Dyspraxia [or developmental coordination disorder] is not a common household name, even among special needs households. It’s not autism. It’s not Down Syndrome.
When we told people A-Man had dyspraxia, people looked at us like we had just said he had cancer. Bottom line, it’s not something that we grow up hearing about at all. So what is dyspraxia?
What Does a Day Look Like with Dyspraxia?
Dyspraxia is Lifelong
If you have dyspraxia, you will always have dyspraxia. The struggles that you face may vary depending on age, but you will always have dyspraxia. With therapy beginning early many children will develop more typically than they would without.
Dyspraxia is a Motor Planning Disorder
Motor planning is basically the way that your brain plans how to move your muscles.
When you are eating, your hand grips your fork, your arm moves your hand to scoop the food, then it moves your hand up towards your mouth while you open your mouth, then you take your bite, chew and swallow.
All of those movements are planned in your brain, even though you’re unaware of it.
A child with dyspraxia or other motor planning disorders is very aware of it. Their brain must stop and consciously think through every action that they take before they can do it. Because of this, their processing speed may be delayed.
You might see them reach up to catch a ball that’s already passed them, or maybe the frequently miss their mouth while drinking and spill from their cup.
Dyspraxia is a Spectrum
Along with many, many neurological differences, dyspraxia has a wide spectrum. Some people have dyspraxia and never realize it, they just assume that they’re clumsy. In fact, Dyspraxia used to be called “clumsy child syndrome”.
Others with Dyspraxia notice it’s effects in their everyday lives. Some never learn to drive or swim, the latter of which can be life threatening.
Children (and adults) with Dyspraxia fall all over the spectrum. Oftentimes we have to wait until children get a bit older to truly understand where they fall. A child may never master tying their shoe, but that doesn’t mean they’ll have issues driving.
Fun fact, Daniel Radcliffe, better known as Harry Potter, has dyspraxia, and do this day he cannot tie his shoes.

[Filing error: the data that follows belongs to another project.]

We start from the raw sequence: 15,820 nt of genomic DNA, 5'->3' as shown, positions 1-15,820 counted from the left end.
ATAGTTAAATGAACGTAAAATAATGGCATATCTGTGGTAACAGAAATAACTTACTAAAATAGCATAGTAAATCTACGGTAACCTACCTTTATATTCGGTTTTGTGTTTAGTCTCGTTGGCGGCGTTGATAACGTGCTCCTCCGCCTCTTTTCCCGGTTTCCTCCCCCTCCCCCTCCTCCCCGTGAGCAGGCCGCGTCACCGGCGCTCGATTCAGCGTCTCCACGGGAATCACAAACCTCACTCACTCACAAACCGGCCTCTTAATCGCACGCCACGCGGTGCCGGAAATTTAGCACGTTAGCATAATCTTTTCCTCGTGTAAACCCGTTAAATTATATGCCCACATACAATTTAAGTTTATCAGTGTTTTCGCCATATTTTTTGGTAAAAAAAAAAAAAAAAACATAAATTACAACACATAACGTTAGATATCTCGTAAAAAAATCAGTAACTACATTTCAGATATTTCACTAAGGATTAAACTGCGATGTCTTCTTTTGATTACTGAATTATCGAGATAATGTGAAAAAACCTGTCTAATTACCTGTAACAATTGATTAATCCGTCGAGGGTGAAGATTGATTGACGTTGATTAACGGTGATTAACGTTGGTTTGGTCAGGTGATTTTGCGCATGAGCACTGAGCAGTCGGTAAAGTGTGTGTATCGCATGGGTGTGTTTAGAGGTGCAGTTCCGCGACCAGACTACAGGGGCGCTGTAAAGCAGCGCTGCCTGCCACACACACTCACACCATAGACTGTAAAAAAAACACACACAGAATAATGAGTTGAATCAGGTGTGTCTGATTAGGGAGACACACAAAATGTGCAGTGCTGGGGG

Dyspraxia is Frustrating
I can’t imagine having to make a conscious effort every single time I moved. People with dyspraxia have a really difficult time with motor planning, or figuring out how to make their body do what they want it to do. It is extremely frustrating and often they can feel trapped in their own bodies.
With A-Man, he could see other kids playing, but he couldn’t join in on their games even if he wanted to. He only understood one way to play with any given toy, and anyone trying to play with it a different way sent him into a panic attack. We had a lot of meltdowns caused by the sheer frustration that comes with dyspraxia.
Dyspraxia is Exhausting
Think about what your day would be like if you couldn’t do anything on auto-pilot. If you’re anything like me, half of your day is spent doing things without even thinking. We pick up toys while we chat on the phone. We answer a text while we’re buckling the kids in the car. We’re doing the dishes while monitoring a time-out, breastfeeding the baby, and teaching a phonics lesson.
Kids with dyspraxia have to focus all of their attention and effort on one thing because they really need to think through every single movement. It takes a lot more time to get things done and all of that effort is absolutely exhausting to little kids.
So if you know a little kid [most likely a boy, dyspraxia effects way more boys than girls] that tends to be a little slower or throws some meltdowns when kids change up a game, please have grace and patience. They may be going through something more difficult than we can imagine! Do you know anyone with dyspraxia?
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